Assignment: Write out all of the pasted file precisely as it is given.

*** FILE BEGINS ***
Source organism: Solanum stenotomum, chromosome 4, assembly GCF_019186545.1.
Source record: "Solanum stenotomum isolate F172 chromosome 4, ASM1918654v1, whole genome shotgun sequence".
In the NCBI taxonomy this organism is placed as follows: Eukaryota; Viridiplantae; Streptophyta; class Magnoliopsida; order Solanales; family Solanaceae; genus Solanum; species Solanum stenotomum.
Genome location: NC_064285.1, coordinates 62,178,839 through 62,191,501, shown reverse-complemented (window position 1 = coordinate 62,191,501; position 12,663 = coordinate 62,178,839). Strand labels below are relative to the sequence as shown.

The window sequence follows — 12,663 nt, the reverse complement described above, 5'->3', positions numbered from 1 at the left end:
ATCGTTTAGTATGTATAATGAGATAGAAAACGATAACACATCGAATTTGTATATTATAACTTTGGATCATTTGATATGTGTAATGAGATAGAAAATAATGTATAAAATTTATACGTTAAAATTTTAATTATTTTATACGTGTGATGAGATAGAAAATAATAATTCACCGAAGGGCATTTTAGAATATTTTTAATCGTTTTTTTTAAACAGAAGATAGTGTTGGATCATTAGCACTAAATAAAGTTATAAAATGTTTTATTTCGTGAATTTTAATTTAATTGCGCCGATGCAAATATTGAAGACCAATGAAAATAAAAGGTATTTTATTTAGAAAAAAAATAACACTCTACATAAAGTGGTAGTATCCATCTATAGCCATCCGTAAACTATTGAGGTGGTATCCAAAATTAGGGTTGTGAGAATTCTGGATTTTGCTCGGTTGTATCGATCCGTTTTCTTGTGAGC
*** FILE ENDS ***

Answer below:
Source organism: Solanum stenotomum, chromosome 4, assembly GCF_019186545.1.
Source record: "Solanum stenotomum isolate F172 chromosome 4, ASM1918654v1, whole genome shotgun sequence".
In the NCBI taxonomy this organism is placed as follows: Eukaryota; Viridiplantae; Streptophyta; class Magnoliopsida; order Solanales; family Solanaceae; genus Solanum; species Solanum stenotomum.
Genome location: NC_064285.1, coordinates 62,178,839 through 62,191,501, shown reverse-complemented (window position 1 = coordinate 62,191,501; position 12,663 = coordinate 62,178,839). Strand labels below are relative to the sequence as shown.

The window sequence follows — 12,663 nt, the reverse complement described above, 5'->3', positions numbered from 1 at the left end:
ATCGTTTAGTATGTATAATGAGATAGAAAACGATAACACATCGAATTTGTATATTATAACTTTGGATCATTTGATATGTGTAATGAGATAGAAAATAATGTATAAAATTTATACGTTAAAATTTTAATTATTTTATACGTGTGATGAGATAGAAAATAATAATTCACCGAAGGGCATTTTAGAATATTTTTAATCGTTTTTTTTAAACAGAAGATAGTGTTGGATCATTAGCACTAAATAAAGTTATAAAATGTTTTATTTCGTGAATTTTAATTTAATTGCGCCGATGCAAATATTGAAGACCAATGAAAATAAAAGGTATTTTATTTAGAAAAAAAATAACACTCTACATAAAGTGGTAGTATCCATCTATAGCCATCCGTAAACTATTGAGGTGGTATCCAAAATTAGGGTTGTGAGAATTCTGGATTTTGCTCGGTTGTATCGATCCGTTTTCTTGTGAGC